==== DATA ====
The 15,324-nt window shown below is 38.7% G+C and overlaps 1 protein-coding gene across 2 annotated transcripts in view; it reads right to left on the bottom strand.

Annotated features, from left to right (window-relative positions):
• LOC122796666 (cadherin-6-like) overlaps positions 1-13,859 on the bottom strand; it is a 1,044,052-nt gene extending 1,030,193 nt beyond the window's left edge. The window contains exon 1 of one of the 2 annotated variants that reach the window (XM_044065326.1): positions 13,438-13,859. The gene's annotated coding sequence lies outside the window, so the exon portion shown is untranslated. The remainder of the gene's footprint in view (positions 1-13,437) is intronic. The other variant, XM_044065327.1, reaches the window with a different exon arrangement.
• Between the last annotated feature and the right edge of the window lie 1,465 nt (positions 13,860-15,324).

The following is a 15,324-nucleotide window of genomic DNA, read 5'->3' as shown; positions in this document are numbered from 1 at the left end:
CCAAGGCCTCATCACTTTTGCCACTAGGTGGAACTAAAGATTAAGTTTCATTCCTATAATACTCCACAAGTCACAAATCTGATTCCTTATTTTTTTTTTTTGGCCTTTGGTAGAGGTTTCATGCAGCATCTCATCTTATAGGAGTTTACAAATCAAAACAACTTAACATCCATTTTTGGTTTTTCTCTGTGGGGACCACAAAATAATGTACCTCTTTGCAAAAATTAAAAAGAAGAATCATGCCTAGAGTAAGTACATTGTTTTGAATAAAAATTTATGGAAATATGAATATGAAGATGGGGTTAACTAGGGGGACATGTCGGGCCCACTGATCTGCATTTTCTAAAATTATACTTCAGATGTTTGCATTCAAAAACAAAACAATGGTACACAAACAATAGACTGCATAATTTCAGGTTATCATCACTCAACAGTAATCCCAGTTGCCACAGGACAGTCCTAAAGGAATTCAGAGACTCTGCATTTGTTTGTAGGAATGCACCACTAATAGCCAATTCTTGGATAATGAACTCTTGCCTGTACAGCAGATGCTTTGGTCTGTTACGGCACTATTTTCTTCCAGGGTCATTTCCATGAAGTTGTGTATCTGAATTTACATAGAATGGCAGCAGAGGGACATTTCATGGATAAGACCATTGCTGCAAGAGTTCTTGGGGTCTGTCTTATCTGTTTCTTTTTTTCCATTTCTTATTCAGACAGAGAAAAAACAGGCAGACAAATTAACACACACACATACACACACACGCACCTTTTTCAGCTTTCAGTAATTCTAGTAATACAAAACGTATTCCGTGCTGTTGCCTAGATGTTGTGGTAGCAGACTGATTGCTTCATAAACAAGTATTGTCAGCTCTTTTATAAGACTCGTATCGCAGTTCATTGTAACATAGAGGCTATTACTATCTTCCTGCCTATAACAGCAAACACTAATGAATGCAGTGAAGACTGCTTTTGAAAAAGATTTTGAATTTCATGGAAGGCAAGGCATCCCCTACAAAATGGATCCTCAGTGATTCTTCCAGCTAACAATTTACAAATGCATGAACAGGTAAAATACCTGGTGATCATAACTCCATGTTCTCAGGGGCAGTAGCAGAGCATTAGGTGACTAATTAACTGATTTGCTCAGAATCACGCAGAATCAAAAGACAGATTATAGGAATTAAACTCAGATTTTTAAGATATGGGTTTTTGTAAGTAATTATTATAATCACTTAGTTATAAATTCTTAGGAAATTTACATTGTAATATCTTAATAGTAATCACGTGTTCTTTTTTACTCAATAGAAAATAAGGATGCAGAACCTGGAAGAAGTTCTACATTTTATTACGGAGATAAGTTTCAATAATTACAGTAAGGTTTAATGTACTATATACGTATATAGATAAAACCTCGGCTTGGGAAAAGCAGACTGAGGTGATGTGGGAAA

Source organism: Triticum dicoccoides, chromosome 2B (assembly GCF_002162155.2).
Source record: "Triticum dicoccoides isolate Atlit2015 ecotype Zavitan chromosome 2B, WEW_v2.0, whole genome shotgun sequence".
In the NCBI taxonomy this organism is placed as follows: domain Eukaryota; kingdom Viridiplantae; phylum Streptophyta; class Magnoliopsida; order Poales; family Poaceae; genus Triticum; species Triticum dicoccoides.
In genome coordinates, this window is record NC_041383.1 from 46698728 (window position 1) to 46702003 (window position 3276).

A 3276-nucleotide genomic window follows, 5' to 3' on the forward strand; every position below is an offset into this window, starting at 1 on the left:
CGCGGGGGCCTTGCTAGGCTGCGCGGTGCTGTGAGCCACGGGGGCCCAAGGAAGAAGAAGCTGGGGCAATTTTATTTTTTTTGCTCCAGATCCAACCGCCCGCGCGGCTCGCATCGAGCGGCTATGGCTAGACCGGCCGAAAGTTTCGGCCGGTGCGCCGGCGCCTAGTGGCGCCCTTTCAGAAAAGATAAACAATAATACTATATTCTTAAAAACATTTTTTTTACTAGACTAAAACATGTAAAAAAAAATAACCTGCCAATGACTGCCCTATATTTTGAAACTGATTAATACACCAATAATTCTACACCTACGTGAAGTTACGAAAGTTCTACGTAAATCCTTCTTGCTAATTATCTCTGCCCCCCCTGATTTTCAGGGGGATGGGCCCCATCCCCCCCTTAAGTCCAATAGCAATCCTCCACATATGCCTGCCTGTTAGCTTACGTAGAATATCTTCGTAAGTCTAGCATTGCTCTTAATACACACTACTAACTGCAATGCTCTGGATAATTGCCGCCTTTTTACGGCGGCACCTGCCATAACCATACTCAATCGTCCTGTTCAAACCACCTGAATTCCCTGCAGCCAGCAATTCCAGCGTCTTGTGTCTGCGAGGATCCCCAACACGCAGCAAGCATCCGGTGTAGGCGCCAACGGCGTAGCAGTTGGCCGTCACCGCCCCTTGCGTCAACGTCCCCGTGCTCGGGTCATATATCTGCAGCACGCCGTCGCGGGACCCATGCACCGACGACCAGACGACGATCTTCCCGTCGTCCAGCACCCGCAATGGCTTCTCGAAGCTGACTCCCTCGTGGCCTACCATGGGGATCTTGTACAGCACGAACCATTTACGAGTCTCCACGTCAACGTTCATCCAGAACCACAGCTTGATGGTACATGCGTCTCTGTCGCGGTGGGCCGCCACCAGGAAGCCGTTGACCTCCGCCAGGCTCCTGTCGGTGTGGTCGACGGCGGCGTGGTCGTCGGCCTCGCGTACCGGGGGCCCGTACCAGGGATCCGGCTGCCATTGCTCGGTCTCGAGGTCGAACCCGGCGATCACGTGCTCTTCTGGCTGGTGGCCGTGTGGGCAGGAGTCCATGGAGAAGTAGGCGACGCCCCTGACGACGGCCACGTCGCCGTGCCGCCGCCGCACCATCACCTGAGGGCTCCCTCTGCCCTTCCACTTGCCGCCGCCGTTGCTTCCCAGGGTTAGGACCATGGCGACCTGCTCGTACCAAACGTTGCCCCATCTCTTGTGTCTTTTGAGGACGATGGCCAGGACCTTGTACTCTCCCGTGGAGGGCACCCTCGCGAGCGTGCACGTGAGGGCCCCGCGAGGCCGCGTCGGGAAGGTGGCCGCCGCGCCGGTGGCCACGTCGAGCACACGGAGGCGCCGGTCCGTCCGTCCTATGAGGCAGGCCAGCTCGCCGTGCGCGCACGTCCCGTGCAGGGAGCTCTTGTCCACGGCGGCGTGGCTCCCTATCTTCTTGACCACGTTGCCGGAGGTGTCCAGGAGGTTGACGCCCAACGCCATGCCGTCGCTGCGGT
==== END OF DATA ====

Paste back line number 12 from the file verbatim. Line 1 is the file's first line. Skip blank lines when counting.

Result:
CGCGGGGGCCTTGCTAGGCTGCGCGGTGCTGTGAGCCACGGGGGCCCAAGGAAGAAGAAGCTGGGGCAATTTTATTTTTTTTGCTCCAGATCCAACCGCCCGCGCGGCTCGCATCGAGCGGCTATGGCTAGACCGGCCGAAAGTTTCGGCCGGTGCGCCGGCGCCTAGTGGCGCCCTTTCAGAAAAGATAAACAATAATACTATATTCTTAAAAACATTTTTTTTACTAGACTAAAACATGTAAAAAAAAATAACCTGCCAATGACTGCCCTATATTTTGAAACTGATTAATACACCAATAATTCTACACCTACGTGAAGTTACGAAAGTTCTACGTAAATCCTTCTTGCTAATTATCTCTGCCCCCCCTGATTTTCAGGGGGATGGGCCCCATCCCCCCCTTAAGTCCAATAGCAATCCTCCACATATGCCTGCCTGTTAGCTTACGTAGAATATCTTCGTAAGTCTAGCATTGCTCTTAATACACACTACTAACTGCAATGCTCTGGATAATTGCCGCCTTTTTACGGCGGCACCTGCCATAACCATACTCAATCGTCCTGTTCAAACCACCTGAATTCCCTGCAGCCAGCAATTCCAGCGTCTTGTGTCTGCGAGGATCCCCAACACGCAGCAAGCATCCGGTGTAGGCGCCAACGGCGTAGCAGTTGGCCGTCACCGCCCCTTGCGTCAACGTCCCCGTGCTCGGGTCATATATCTGCAGCACGCCGTCGCGGGACCCATGCACCGACGACCAGACGACGATCTTCCCGTCGTCCAGCACCCGCAATGGCTTCTCGAAGCTGACTCCCTCGTGGCCTACCATGGGGATCTTGTACAGCACGAACCATTTACGAGTCTCCACGTCAACGTTCATCCAGAACCACAGCTTGATGGTACATGCGTCTCTGTCGCGGTGGGCCGCCACCAGGAAGCCGTTGACCTCCGCCAGGCTCCTGTCGGTGTGGTCGACGGCGGCGTGGTCGTCGGCCTCGCGTACCGGGGGCCCGTACCAGGGATCCGGCTGCCATTGCTCGGTCTCGAGGTCGAACCCGGCGATCACGTGCTCTTCTGGCTGGTGGCCGTGTGGGCAGGAGTCCATGGAGAAGTAGGCGACGCCCCTGACGACGGCCACGTCGCCGTGCCGCCGCCGCACCATCACCTGAGGGCTCCCTCTGCCCTTCCACTTGCCGCCGCCGTTGCTTCCCAGGGTTAGGACCATGGCGACCTGCTCGTACCAAACGTTGCCCCATCTCTTGTGTCTTTTGAGGACGATGGCCAGGACCTTGTACTCTCCCGTGGAGGGCACCCTCGCGAGCGTGCACGTGAGGGCCCCGCGAGGCCGCGTCGGGAAGGTGGCCGCCGCGCCGGTGGCCACGTCGAGCACACGGAGGCGCCGGTCCGTCCGTCCTATGAGGCAGGCCAGCTCGCCGTGCGCGCACGTCCCGTGCAGGGAGCTCTTGTCCACGGCGGCGTGGCTCCCTATCTTCTTGACCACGTTGCCGGAGGTGTCCAGGAGGTTGACGCCCAACGCCATGCCGTCGCTGCGGT